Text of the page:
The U.S. Senate was a den of productivity last week, so it’s only fair that senators spend this week outside of Washington relaxing with their families, constituents, and donors.
That statement, of course, was made in jest; the Senate did squat last week, especially on the issue of immigration. The open, refreshing, free-wheeling public debate Majority Leader Mitch McConnell promised on the Senate floor was more like a scripted, leadership-dictated, time-limited formality that the Senate is known for. The first day of debate was blocked by Democrats who opposed calling up legislation about sanctuary cities as the First Amendment to be voted on. An entire day was wasted arguing over parliamentary tactics, with Democrats insisting on amendments that were germane to Dreamers and Republicans condemning Democrats for blocking debate from even happening. Only four amendments were teed up for a vote, and all of them failed to get the 60 votes needed for passage.
The Senate’s immigration debate was, in a word, pathetic. When last Thursday’s voting was over, the Dreamers remained in legal limbo; President Trump’s border wall was still unfunded; and lawmakers flew home with nothing to show for their show votes. The only person somewhat happy about the outcome was the Trump White House, which worked hard to kill centrist proposals the administration interpreted as pro-amnesty and pro-open borders.
None of this adds any comfort to the Dreamers, who are under a tremendous amount of emotional pressure with a soft March 5 deadline hanging over their heads. If Congress doesn’t send something to the president’s desk that he can sign and portray as a victory for his political base, hundreds of thousands of DACA recipients will lose their temporary legal status and theoretically be open to arrest and removal from the country. These aren’t people who hopped the border just a few weeks or months ago, but people brought to the United States illegally by their parents at a very young age. Many of them don’t have roots in their countries of origin, and all of them work, go to school, have friends, and live as contributing members of their communities. They are, in fact, American in all but documentation.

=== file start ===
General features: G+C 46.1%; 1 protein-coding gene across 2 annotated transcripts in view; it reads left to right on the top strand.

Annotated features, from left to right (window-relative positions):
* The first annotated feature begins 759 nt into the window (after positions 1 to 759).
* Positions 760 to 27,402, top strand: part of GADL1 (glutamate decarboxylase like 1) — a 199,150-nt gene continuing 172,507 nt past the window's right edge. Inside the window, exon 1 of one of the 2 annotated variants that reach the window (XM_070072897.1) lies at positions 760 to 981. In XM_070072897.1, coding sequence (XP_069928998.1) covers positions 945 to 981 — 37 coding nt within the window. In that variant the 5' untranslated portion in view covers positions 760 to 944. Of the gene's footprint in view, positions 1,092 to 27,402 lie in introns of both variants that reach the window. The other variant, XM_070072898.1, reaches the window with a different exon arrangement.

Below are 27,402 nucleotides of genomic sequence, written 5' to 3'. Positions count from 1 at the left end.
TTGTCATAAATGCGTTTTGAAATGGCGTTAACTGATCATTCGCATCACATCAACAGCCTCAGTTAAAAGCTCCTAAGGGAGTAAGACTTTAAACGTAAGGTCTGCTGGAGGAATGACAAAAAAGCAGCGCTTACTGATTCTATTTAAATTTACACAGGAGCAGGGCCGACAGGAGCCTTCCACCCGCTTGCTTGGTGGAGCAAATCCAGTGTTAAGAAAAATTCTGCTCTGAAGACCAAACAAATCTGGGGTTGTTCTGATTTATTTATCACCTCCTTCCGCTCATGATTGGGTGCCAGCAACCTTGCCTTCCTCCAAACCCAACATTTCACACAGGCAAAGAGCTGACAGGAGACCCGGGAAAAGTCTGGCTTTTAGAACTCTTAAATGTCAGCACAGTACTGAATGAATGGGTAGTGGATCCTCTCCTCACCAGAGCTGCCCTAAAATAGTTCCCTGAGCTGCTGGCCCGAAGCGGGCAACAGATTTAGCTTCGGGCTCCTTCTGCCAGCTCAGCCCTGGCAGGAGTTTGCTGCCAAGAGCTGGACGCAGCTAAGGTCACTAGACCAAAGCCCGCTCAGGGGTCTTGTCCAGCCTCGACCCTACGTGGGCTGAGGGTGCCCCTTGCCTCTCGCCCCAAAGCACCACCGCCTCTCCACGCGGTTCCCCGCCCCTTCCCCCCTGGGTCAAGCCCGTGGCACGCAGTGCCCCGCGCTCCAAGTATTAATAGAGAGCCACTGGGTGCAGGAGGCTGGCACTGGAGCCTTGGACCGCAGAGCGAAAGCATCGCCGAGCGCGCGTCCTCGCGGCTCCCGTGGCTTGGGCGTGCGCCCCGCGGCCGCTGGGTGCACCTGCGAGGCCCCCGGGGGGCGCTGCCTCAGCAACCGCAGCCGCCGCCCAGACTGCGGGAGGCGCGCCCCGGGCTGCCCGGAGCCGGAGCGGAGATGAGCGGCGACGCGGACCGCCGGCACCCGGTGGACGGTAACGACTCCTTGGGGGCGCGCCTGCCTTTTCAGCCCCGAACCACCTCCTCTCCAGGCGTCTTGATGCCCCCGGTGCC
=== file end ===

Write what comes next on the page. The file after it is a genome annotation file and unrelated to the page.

With the exception of whackadoo outliers like Iowa’s Steve King who have never seen an immigration bill that they didn’t castigate as a mass amnesty plan, Republicans and Democrats recognize that there will be hell to pay if they don’t pass something to help the Dreamers. Sen. Jeff Flake is offering a short-term solution that would trade three more years of DACA for three years ($7.6 billion) of border wall funding. Sen. John Thune has a proposal that would codify DACA indefinitely and hand Trump the $25 billion in wall funding he has been requesting. We don’t know whether Senate or House leadership will vote on any of them.
Of the two ideas on offer, Thune’s is the better solution because it’s a permanent fix. And Trump will be far more willing to sign a bill with $25 billion for the border security than $7 billion.
But it won’t even get to that stage unless McConnell allows the Senate to spend more time on the immigration question. Three days is simply not enough time on one of the most polarizing issues in American politics. In a year already projected to be more inhospitable than most for Republicans at the polls, the GOP doesn’t need to be typecasted as the party that threw Dreamers out of the country.
McConnell can at least save Republicans from having to bear that burden. When senators come back to Washington, he should put Flake and Thune’s ideas on the floor and allow an amendment process that is more rigorous than last week’s debacle.